Usually, this works fine; the placement is clear enough, or there is enough context to work out who is saying what. But sometimes, the ambiguity is too strong. It only gets worse when Eddie's thoughts enter the picture. Occasionally, this produces a pleasing double meaning; but just as often, it leads to confusion.

The Lengths is an important work. It covers topics largely passed over even in prose literature, let alone the diversity-challenged world of comics. In giving a voice to the voiceless, Hardiman deserves praise - and behind the anthropology, the Lengths is a love story sweetly told. By the end, I wanted to see its leads together. And that's really all that needs to be said.

The complete The Lengths can be bought from the artist, £20.

The Lengths, Howard Hardiman.

Alex Hern is a technology reporter for the Guardian. He was formerly staff writer at the New Statesman. You should follow Alex on Twitter.

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Marc Maron: a conversation with the anxiety co-pilot

Now that the interview-based podcast WTF has had millions of downloads and featured guests from Iggy Pop and Barack Obama, what does its host Marc Maron want to say?

Richard Pryor decided to talk about race. Sam Kinison used his fame and his family history to talk about God. Bill Hicks asked why nothing produced in America seemed quite worthy of the people who consumed it. Now that the intimate, interview-based podcast WTF has had millions of downloads on iTunes and has featured guests from Mel Brooks to Iggy Pop and, this summer, Barack Obama, what does its host, the comedian Marc Maron – adopter of stray cats, recovered addict and vinyl hoarder – feel he has to say?

“I think the type of conversations that I have on the show are something that is missing in our lives,” Maron told me one recent Friday, down the line from the garage in the garden of his home in Highland Park, Los Angeles, where WTF has been recorded twice a week since 2009. “We’ve lost the knowledge that it’s not that hard to have an hour-long conversation with someone. You’re built to carry whatever problems they have. I think it’s good for the heart.”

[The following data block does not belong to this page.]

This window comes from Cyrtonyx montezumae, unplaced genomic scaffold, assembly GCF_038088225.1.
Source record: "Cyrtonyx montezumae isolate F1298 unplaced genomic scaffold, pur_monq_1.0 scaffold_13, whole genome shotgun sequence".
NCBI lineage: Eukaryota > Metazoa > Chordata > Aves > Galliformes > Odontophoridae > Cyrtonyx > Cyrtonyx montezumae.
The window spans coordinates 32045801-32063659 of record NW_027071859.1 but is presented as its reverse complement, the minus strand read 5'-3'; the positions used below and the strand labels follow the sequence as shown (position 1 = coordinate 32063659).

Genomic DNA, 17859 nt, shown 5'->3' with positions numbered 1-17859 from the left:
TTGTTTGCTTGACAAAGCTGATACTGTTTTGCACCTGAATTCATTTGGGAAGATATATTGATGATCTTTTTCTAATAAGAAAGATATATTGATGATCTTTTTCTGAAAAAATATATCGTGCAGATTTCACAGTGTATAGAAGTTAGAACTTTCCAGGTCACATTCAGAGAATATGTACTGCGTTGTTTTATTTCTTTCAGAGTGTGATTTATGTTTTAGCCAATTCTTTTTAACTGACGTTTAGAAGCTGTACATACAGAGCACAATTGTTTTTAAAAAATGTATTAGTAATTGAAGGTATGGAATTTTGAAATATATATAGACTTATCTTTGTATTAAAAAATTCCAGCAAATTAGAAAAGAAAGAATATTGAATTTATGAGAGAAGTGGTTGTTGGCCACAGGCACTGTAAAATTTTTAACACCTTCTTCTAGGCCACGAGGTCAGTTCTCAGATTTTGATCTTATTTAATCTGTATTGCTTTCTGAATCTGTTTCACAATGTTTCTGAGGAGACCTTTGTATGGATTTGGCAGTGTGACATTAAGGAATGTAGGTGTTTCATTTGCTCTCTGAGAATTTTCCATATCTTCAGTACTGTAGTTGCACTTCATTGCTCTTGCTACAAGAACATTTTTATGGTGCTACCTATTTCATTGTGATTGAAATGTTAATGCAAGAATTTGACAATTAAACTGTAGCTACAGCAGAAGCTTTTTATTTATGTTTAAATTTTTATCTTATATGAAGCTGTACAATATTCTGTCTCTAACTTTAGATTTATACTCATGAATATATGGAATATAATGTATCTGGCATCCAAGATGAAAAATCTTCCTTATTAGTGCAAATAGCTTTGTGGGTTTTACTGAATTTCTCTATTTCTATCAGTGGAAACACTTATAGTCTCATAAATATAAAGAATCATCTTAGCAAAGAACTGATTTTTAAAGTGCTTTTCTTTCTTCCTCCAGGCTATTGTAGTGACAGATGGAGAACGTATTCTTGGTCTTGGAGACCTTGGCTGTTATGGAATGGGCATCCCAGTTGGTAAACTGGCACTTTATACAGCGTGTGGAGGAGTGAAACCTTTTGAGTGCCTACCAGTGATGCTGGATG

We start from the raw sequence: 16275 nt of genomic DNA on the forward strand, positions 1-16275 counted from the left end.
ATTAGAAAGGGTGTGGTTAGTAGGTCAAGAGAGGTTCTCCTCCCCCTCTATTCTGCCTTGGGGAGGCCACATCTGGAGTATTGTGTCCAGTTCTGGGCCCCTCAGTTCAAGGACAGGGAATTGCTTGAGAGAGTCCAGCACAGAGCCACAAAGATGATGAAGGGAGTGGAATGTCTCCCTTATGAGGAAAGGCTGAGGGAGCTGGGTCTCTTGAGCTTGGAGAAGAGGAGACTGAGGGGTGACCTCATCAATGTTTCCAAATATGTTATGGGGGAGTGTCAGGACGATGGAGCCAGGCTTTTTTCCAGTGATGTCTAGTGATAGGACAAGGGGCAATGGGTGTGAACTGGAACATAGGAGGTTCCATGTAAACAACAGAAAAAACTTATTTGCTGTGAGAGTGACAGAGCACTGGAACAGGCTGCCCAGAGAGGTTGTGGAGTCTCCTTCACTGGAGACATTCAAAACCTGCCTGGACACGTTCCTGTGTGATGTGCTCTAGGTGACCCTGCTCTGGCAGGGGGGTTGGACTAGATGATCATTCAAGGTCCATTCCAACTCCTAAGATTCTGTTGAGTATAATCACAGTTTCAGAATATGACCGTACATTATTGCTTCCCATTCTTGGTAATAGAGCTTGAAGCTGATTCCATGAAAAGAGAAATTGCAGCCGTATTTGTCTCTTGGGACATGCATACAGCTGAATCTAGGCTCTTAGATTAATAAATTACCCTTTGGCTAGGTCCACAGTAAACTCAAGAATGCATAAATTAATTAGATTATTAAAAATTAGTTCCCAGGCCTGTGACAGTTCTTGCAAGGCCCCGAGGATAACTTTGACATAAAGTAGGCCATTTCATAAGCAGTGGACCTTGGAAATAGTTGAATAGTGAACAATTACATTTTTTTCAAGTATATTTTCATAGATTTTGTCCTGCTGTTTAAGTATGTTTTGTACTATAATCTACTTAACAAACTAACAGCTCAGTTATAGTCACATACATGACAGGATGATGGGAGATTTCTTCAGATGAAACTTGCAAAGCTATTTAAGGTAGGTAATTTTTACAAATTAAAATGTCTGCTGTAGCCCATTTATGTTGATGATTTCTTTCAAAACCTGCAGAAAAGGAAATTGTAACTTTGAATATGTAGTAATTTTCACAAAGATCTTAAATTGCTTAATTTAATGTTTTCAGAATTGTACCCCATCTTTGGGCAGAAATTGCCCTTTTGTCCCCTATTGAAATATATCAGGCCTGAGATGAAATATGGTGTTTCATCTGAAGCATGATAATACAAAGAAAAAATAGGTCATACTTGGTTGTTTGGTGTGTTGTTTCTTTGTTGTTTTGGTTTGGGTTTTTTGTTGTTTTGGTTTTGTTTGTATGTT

If the Maron family crest bore a motto, it might be that timeless adage: “Wherever you go, there you are.” Born in 1963, Maron was raised by a real-estate broker mother and an orthopaedic surgeon father, first in New Jersey, then in Alaska, then in Albuquerque, New Mexico. “My father is and was both an overactive hypochondriac and a physician,” he wrote in his 2013 memoir, Attempting Normal, “which is a bad combination.” After studying English at Boston University, he began performing stand-up comedy at the age of 24.

“I don’t think of myself as a joke guy,” he told me. “Most of what I do is creating a dialogue around my own problems. Some people call it ‘navel-gazing’ but I’d prefer to call it ‘compulsive self-awareness’.”

And there have been many problems. Maron, now 51, began his 2013 comedy special Thinky Pain by telling the audience in the basement of the Village Gate nightclub in New York that he didn’t “have a lot of respect for people that don’t have the courage to lose complete control of their life for a few years”.

When Maron was 35, unhappily married, hoovering up booze, weed and cocaine most evenings, he met a beautiful aspiring comedian 12 years his junior, who told him he looked dreadful and offered to help him get sober. And she did, more or less. He divorced his first wife and pinned his hopes on his second. By 2009, he was living on the US west coast, divorced for a second time, barely able to work and newly dismissed from the morning talk show he’d co-hosted on the left-leaning Air America radio network.

“It was a period where I needed to talk a lot,” he said, “but also to sort of re-engage with something I think I had practised as a child: being part of somebody else.” With the former Air America producer Brendan McDonald, Maron began recording conversations with comedian friends, seeking advice, delving into their lives. He asked stock questions, such as “What did your old man do?” and “Who were your guys?”, as if they might provide some clue to where he had gone wrong. Then people started to listen.